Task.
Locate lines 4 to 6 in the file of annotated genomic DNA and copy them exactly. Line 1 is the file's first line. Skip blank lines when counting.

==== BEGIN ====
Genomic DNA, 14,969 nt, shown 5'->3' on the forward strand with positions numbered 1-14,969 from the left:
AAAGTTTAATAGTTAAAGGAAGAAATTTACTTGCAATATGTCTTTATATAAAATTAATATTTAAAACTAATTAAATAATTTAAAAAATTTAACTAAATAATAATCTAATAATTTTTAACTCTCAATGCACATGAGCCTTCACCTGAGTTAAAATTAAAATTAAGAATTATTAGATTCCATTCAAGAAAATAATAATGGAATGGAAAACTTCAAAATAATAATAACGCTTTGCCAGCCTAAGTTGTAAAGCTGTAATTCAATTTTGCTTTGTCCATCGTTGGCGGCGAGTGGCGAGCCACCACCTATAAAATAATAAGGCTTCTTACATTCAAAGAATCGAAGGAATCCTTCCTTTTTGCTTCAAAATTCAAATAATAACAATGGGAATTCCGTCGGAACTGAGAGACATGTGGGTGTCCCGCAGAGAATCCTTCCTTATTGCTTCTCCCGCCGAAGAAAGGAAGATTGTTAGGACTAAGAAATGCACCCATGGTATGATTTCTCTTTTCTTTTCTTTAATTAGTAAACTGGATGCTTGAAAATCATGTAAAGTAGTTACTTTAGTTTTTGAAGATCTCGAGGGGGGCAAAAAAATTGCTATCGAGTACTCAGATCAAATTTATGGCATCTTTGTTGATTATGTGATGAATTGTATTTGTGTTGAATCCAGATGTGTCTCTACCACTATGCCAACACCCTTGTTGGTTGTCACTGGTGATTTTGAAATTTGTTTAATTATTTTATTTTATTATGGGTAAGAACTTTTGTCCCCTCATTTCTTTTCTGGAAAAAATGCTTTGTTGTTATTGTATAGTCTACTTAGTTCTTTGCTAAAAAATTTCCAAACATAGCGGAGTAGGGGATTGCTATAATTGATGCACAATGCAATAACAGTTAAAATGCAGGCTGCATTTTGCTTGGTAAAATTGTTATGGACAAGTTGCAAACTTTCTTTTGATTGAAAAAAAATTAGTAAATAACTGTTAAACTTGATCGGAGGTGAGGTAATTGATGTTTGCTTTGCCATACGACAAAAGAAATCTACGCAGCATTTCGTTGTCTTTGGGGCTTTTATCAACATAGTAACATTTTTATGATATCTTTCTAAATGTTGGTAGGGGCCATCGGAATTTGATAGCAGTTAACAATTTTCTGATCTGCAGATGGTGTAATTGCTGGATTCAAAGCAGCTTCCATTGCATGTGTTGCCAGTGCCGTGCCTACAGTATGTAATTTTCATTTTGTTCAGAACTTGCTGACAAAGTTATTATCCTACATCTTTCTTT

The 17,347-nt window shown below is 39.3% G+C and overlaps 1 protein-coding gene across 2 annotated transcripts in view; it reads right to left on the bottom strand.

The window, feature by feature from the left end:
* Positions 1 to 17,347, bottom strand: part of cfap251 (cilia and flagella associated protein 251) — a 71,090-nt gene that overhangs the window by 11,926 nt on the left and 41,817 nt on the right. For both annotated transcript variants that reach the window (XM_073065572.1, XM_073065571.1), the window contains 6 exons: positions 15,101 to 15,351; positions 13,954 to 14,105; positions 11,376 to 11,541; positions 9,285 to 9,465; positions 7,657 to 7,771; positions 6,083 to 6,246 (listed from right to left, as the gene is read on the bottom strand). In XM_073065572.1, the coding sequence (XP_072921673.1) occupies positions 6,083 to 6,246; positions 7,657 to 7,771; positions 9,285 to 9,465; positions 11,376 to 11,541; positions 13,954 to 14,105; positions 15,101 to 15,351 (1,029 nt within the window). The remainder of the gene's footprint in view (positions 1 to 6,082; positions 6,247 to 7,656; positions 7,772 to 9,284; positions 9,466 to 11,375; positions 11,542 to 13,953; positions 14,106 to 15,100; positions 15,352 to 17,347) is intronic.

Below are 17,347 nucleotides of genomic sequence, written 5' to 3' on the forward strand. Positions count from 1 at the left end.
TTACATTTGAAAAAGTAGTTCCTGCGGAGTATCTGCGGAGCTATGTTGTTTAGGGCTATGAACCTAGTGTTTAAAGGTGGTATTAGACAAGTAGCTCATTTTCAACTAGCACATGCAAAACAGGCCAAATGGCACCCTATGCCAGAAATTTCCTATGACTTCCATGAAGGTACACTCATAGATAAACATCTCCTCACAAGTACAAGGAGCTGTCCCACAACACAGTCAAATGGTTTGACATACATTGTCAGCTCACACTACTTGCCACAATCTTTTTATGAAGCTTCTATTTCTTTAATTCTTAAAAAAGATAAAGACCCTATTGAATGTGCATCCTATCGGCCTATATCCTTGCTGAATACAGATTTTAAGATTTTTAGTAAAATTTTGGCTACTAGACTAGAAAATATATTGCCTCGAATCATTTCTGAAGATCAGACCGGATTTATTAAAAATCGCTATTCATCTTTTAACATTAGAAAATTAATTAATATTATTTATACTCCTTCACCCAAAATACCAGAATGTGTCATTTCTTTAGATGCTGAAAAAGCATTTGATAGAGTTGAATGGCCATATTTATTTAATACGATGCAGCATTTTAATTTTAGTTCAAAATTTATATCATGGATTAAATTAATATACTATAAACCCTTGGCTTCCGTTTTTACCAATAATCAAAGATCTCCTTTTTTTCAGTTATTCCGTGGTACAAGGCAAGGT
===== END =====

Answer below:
The window, feature by feature from the left end:
* Positions 1 to 17,347, bottom strand: part of cfap251 (cilia and flagella associated protein 251) — a 71,090-nt gene that overhangs the window by 11,926 nt on the left and 41,817 nt on the right. For both annotated transcript variants that reach the window (XM_073065572.1, XM_073065571.1), the window contains 6 exons: positions 15,101 to 15,351; positions 13,954 to 14,105; positions 11,376 to 11,541; positions 9,285 to 9,465; positions 7,657 to 7,771; positions 6,083 to 6,246 (listed from right to left, as the gene is read on the bottom strand). In XM_073065572.1, the coding sequence (XP_072921673.1) occupies positions 6,083 to 6,246; positions 7,657 to 7,771; positions 9,285 to 9,465; positions 11,376 to 11,541; positions 13,954 to 14,105; positions 15,101 to 15,351 (1,029 nt within the window). The remainder of the gene's footprint in view (positions 1 to 6,082; positions 6,247 to 7,656; positions 7,772 to 9,284; positions 9,466 to 11,375; positions 11,542 to 13,953; positions 14,106 to 15,100; positions 15,352 to 17,347) is intronic.

Below are 17,347 nucleotides of genomic sequence, written 5' to 3' on the forward strand. Positions count from 1 at the left end.